Hello Madda, Hello Father (Iranian style)

by Michael S. Kaplan, published on 2007/08/12 13:53 -04:00, original URI: http://blogs.msdn.com/b/michkap/archive/2007/08/12/4352905.aspx

Collation of the Arabic script in Windows has really had its ups and downs over the years.

And customers tend to notice that sort of thing -- there are few things as visible as software screwing up the alphabet.

Some of the results were beyond outrageous -- letters being treated like they were symbols, symbols being treated like they were letters, the wrong flag having the wrong (well, unintuitive) results, and so on.

Of course having people on the team who speak Arabic or Farsi1 or Urdu natively never made that any easier -- since they would of course regularly point out the shortcomings in this regard, and eagerly suggest that they be fixed lest we forget that things were kind of broken. :-)

In Vista we finally fixed many of these issues.

In a singularly unique meeting, I had all of the native speakers of any Arabic script language I could find, there to help me apply the principles embodied in How does Microsoft assign new collation weights? to the Arabic script once and for all:

  • Sometimes, there is an actual ordering for a specific language we support and it does not conflict with any of the weights that are already there. When that happens, the new characters can simply be inserted, using existing space in the weight table.
  • Other times, there is an actual ordering for a specific language we support and it does conflict with weights that are already there. In those cases, we put it an an exception table. But of course we have to add it somewhere in the default table too, so we end up doing one of a few different things with code points not already there:
  • Still other times, we may not have a specific language that needs the script but are trying to fill out a subrange of things in Unicode, in which case either of those previous three mechanisms might be used.
  • A recent message in the Microsoft VOLT users community from Vladmir made me feel pretty good and bad at the same time. In side the message there was the following text:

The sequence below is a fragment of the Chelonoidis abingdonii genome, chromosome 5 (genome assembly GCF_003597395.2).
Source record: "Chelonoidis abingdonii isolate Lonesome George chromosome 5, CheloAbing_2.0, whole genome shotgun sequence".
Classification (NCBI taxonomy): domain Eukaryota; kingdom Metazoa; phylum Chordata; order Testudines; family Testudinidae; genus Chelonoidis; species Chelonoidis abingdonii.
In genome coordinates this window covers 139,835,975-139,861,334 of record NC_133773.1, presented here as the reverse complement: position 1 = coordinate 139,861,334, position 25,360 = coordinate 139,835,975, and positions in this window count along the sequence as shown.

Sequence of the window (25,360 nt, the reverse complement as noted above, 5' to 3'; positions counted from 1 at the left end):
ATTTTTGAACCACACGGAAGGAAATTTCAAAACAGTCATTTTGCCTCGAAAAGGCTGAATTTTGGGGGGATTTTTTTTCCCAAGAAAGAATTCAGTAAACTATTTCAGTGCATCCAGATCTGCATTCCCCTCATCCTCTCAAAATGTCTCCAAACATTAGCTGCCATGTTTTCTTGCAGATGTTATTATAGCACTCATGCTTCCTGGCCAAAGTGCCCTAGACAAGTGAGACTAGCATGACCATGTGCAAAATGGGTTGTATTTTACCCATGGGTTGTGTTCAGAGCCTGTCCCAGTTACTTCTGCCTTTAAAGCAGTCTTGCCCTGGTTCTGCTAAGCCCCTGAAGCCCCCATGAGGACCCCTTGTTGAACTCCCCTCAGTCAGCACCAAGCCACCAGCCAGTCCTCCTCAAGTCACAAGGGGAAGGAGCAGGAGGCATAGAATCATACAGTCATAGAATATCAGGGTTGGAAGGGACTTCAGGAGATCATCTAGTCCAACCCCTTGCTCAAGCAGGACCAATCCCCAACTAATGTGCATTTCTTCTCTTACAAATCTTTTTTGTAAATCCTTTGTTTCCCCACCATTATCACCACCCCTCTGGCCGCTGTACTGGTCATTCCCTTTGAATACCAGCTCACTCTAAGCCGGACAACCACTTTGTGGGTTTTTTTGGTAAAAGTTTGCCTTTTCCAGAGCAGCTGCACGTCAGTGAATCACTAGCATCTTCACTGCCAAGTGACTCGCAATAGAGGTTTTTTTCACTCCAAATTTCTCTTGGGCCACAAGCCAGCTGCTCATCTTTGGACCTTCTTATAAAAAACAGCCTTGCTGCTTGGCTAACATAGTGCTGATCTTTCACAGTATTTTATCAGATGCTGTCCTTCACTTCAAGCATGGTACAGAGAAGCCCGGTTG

...now we get much better alphabetical sorting for Persian (but not perfect one: alef + madda should be placed before alef).

    This told me two things -- 1) that things really had improved overall (this is a message we have gotten from many other people!), and 2) there was at least one mistake in there in the way


    is sorted in Persian (and perhaps in other non-Arabic language collations that use the Arabic script, though no feedback has been received on that point).

    Basically, it needs to come before

    ا (U+0627, a.k.a. ARABIC LETTER ALEF)

    with a primary distinction rather than just after it with a secondary one.

    It is easy to blame me since it was my checkin (and I do, this is quite unfortunate) or the native Persian speakers for not noticing the difference in time (and I don't, as it is hard to capture all of the differences in a collation such that they can point them out, it really is).

    But RCA (root cause analysis) really has been done here in that the exact cause for the regression is known and understood; there is no real need to assign blame (beyond the blame I will assign to myself, as I mentioned!). It will just be a bug to fix for Persian2 in the future which we traded in the process of fixing approximately nine other bugs.

    Hopefully the overall improvement will mediate this....


    1 - Farsi is what everyone called it then and this issue had not yet been raised. I don't know why we even bother to pretend that we have no direct contact with Iran if we do have contact with the expat community and they do have contact with Iran and start nagging us immediately after pronouncements are made!
    2 - And possibly also Urdu, Pashto, and other Arabic script languages if they have the same expectation?


    This post brought to you by آ (U+0622, a.k.a. ARABIC LETTER ALEF WITH MADDA ABOVE)

    # Vladimir Ivanov on 13 Aug 2007 5:01 PM:

    Dear Michael,

    or Mishka (if you allow me to use such an endearing Russian word). I'm really very happy to hear from you. I haven't heard about you since the discussion in unicode.org has dissapeared. I have learned much from it and especially from your observations.

    Thank you for your comments. It is as useful and interesting as it had been before.

    Your Vladimir

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    referenced by

    2010/05/01 Purloined alphabets. Anachronistic throwbacks. Superior input. The dignity of language. And Maren....

    2008/11/11 Trying to ignore the small stuff is harder, if you're Arabic

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